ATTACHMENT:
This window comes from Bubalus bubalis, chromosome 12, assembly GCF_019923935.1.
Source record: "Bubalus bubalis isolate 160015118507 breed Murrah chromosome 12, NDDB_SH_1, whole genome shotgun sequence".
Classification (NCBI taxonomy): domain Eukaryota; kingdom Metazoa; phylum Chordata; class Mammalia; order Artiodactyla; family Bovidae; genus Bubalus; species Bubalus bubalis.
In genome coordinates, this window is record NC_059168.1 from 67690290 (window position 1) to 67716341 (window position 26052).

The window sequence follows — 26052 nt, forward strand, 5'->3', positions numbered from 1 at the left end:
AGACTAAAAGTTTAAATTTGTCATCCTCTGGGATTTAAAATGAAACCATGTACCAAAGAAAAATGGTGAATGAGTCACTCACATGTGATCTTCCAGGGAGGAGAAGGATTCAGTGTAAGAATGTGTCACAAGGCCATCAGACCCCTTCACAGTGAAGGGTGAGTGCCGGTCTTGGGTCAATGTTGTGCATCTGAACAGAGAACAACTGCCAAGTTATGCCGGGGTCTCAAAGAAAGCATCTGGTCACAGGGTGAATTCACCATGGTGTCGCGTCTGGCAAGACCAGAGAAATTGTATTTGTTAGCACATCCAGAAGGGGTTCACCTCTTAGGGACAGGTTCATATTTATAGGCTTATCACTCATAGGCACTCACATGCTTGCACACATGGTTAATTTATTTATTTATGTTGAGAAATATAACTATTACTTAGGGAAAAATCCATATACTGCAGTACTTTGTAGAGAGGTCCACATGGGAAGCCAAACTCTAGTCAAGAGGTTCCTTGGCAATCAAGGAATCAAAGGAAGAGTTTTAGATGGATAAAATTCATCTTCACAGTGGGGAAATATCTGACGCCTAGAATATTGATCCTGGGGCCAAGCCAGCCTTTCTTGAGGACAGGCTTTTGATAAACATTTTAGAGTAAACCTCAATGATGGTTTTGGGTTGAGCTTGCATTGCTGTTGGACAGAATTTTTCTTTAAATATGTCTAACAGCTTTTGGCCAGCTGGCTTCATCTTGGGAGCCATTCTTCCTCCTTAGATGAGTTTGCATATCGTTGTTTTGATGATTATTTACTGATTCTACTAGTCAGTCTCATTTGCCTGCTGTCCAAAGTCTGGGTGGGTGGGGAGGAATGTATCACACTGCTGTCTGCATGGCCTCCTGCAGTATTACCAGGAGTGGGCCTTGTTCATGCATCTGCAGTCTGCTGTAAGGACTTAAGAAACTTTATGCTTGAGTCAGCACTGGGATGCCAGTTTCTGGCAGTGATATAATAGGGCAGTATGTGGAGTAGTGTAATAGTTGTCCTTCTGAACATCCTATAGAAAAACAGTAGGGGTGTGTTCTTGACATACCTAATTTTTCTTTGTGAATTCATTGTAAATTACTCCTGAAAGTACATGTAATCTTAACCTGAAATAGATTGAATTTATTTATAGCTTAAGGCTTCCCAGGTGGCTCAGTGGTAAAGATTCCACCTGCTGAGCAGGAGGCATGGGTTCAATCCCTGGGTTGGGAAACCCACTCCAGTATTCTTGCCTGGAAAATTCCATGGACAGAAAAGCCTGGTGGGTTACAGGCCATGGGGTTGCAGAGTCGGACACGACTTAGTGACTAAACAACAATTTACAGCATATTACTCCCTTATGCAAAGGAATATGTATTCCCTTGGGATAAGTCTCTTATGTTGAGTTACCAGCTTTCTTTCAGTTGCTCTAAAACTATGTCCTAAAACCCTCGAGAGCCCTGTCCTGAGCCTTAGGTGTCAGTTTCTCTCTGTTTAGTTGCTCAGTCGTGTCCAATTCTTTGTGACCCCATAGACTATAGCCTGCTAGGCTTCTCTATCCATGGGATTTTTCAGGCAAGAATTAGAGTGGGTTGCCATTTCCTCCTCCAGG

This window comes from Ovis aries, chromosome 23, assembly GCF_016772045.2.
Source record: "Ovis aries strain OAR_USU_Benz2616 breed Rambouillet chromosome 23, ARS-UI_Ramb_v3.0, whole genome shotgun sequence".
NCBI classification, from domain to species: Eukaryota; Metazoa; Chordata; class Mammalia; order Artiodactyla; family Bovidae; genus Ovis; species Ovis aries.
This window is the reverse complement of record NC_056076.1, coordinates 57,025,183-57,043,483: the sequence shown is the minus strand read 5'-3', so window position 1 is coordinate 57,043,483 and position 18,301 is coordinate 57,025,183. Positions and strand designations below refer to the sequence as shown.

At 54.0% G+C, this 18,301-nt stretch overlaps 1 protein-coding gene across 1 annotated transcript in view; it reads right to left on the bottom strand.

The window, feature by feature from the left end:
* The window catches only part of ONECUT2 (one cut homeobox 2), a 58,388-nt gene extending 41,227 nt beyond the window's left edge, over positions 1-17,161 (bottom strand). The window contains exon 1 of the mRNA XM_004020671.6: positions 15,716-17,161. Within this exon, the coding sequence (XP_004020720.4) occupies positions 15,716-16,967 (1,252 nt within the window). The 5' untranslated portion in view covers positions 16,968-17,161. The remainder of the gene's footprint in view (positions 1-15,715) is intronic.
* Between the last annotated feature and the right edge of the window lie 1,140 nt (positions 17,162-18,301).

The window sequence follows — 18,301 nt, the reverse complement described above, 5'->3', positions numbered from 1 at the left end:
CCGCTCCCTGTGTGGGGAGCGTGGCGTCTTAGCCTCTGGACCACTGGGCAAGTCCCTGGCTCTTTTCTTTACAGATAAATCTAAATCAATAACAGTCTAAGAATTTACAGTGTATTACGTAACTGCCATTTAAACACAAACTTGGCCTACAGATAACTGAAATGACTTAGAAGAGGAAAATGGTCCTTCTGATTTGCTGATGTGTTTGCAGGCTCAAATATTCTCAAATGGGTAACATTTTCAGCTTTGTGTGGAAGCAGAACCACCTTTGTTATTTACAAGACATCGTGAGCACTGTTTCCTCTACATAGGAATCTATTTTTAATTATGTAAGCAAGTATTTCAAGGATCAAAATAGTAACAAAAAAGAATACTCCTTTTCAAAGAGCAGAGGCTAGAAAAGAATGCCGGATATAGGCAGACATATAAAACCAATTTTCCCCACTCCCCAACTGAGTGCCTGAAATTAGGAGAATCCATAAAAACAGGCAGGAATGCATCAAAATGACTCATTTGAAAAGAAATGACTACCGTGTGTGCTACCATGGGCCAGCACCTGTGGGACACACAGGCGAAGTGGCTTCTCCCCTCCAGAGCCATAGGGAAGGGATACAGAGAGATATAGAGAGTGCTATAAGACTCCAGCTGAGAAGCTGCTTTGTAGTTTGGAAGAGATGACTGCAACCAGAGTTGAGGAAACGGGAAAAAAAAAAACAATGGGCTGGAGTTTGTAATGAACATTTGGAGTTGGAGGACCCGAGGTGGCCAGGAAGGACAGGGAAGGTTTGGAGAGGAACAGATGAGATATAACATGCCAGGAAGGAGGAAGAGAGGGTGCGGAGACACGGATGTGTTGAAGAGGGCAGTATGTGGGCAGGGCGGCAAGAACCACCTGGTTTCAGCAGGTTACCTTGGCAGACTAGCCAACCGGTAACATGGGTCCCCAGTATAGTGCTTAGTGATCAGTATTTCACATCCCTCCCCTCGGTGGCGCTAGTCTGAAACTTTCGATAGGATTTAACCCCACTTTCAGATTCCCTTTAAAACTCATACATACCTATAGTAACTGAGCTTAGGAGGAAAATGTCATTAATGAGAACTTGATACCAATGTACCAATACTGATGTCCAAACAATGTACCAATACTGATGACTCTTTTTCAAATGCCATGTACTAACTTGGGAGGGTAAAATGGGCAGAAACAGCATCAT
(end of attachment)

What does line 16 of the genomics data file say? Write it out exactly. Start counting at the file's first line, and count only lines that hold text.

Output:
CCGCTCCCTGTGTGGGGAGCGTGGCGTCTTAGCCTCTGGACCACTGGGCAAGTCCCTGGCTCTTTTCTTTACAGATAAATCTAAATCAATAACAGTCTAAGAATTTACAGTGTATTACGTAACTGCCATTTAAACACAAACTTGGCCTACAGATAACTGAAATGACTTAGAAGAGGAAAATGGTCCTTCTGATTTGCTGATGTGTTTGCAGGCTCAAATATTCTCAAATGGGTAACATTTTCAGCTTTGTGTGGAAGCAGAACCACCTTTGTTATTTACAAGACATCGTGAGCACTGTTTCCTCTACATAGGAATCTATTTTTAATTATGTAAGCAAGTATTTCAAGGATCAAAATAGTAACAAAAAAGAATACTCCTTTTCAAAGAGCAGAGGCTAGAAAAGAATGCCGGATATAGGCAGACATATAAAACCAATTTTCCCCACTCCCCAACTGAGTGCCTGAAATTAGGAGAATCCATAAAAACAGGCAGGAATGCATCAAAATGACTCATTTGAAAAGAAATGACTACCGTGTGTGCTACCATGGGCCAGCACCTGTGGGACACACAGGCGAAGTGGCTTCTCCCCTCCAGAGCCATAGGGAAGGGATACAGAGAGATATAGAGAGTGCTATAAGACTCCAGCTGAGAAGCTGCTTTGTAGTTTGGAAGAGATGACTGCAACCAGAGTTGAGGAAACGGGAAAAAAAAAAACAATGGGCTGGAGTTTGTAATGAACATTTGGAGTTGGAGGACCCGAGGTGGCCAGGAAGGACAGGGAAGGTTTGGAGAGGAACAGATGAGATATAACATGCCAGGAAGGAGGAAGAGAGGGTGCGGAGACACGGATGTGTTGAAGAGGGCAGTATGTGGGCAGGGCGGCAAGAACCACCTGGTTTCAGCAGGTTACCTTGGCAGACTAGCCAACCGGTAACATGGGTCCCCAGTATAGTGCTTAGTGATCAGTATTTCACATCCCTCCCCTCGGTGGCGCTAGTCTGAAACTTTCGATAGGATTTAACCCCACTTTCAGATTCCCTTTAAAACTCATACATACCTATAGTAACTGAGCTTAGGAGGAAAATGTCATTAATGAGAACTTGATACCAATGTACCAATACTGATGTCCAAACAATGTACCAATACTGATGACTCTTTTTCAAATGCCATGTACTAACTTGGGAGGGTAAAATGGGCAGAAACAGCATCAT